Welcome to Nathanael’s blog! Sharing thoughts, personal news and other stories.

Watched Maleficient starring Angelina Jolie.

Based on the original Disney’s “Sleeping Beauty” of 1959, the film is a great adaptation of the story with a modern twist, great visuals and wonderful characters.

The European dream is broken but not dead.

This weekend, europeans voted for the European Parliament election. Among other news, the results showed a significant increase of the representation of the far right in the EU parliament. In France for example, and for the first time ever, the far right even came out as winner in front of the two historical (and more moderate) parties.  

This is worrisome as it brings to power a large number of extreme parties, which are not usually favorable to the European ideal (the idea of creating a large, unified and borderless European block). Regardless of political beliefs, the main issue with those results is that the European project is already too advanced to really make significant changes to it (like axing the Euro). Having elected politicians who are now Eurosceptic doesn’t seem to offer, in the near future, the required governance for constructive decisions or progress. Europe is going to lose precious time; time it can’t afford on the global stage.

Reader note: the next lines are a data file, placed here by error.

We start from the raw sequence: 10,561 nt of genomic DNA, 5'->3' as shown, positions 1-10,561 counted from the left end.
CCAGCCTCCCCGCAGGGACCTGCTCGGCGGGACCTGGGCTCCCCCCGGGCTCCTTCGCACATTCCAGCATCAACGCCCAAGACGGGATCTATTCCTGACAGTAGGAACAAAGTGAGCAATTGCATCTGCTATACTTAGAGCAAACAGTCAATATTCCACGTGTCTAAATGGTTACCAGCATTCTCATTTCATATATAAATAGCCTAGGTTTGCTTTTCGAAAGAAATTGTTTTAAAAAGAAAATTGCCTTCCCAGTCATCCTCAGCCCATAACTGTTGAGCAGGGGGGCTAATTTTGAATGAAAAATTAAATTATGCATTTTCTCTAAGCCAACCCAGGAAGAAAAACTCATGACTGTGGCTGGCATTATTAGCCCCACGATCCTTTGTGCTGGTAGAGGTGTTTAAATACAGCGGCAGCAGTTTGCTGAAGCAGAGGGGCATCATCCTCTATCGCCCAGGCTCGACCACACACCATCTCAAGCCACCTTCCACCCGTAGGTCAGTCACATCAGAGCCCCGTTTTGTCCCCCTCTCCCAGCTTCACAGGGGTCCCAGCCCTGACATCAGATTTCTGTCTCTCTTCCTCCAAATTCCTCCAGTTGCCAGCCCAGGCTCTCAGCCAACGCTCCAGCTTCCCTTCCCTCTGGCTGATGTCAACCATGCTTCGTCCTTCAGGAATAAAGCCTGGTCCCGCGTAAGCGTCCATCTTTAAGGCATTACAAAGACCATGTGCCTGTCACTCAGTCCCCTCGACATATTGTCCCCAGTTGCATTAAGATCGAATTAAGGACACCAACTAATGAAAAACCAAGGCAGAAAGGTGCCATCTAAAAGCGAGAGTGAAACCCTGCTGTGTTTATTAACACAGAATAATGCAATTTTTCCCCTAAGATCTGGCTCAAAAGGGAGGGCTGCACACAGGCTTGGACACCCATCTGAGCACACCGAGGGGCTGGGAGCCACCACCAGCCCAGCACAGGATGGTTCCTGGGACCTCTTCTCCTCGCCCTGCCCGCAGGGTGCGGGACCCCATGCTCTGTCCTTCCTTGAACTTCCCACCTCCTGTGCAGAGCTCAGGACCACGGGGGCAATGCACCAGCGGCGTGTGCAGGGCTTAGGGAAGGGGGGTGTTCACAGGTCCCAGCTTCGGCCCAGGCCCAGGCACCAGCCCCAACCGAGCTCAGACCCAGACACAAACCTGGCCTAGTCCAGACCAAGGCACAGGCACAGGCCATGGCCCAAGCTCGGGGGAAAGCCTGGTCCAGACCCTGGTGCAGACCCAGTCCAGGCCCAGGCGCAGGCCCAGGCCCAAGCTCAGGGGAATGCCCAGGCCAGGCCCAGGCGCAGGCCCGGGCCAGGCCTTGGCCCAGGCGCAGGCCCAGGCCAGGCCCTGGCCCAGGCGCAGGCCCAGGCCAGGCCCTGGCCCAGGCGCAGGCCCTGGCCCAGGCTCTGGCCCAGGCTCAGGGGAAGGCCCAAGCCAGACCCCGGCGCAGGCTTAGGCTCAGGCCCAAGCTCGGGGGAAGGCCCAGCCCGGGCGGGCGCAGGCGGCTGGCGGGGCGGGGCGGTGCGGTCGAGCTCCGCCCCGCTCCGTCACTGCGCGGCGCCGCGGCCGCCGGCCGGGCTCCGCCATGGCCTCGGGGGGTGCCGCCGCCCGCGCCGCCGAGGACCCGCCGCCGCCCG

The results of this election are in large part explained by the current economic situation prevailing in many european countries. High unemployment, non-existing growth and rising insecurity lead citizens to vote for the extremes. This is also the expression of a profound dissatisfaction (and historically, we know how dangerous this can be).

The real problem for Europe today is to be in an “in-between situation”. Many operating aspects of the Union are still in the oversight of individual countries (e.g. fiscal laws). There is not yet a real, single European leader. Countries keep constantly negotiating exceptions for themselves. Culturally, individuals feel closer to their national origin than to a European ideal. All these will be hard to change.

Until Europeans accept to give away broad national powers to the Union, the EU will have a hard time realizing all of its potential or solving its economic problems in the first place. To succeed, the EU needs to leverage more efficiently the power of its block and this is unlikely to happen with the new elected parliament. 

Still, as economic cycles come and go naturally, we can only hope that better times in the future will lead citizens to move back to a vision of a more integrated, peaceful and geo-politically useful Europe. This is not going to happen soon but somehow the EU is here to stay. Why therefore not make the best out of it?

The Yin & Yang of life.

We all experience good and more challenging moments in our daily life. Life  offers this intrinsic duality. Being aware of it can help us make the best of it.

The idea is to leverage both sides as well as we can in order to stay balanced. This is hard but important. The whole is greater than the parts as those forces are complementary rather than antagonistic.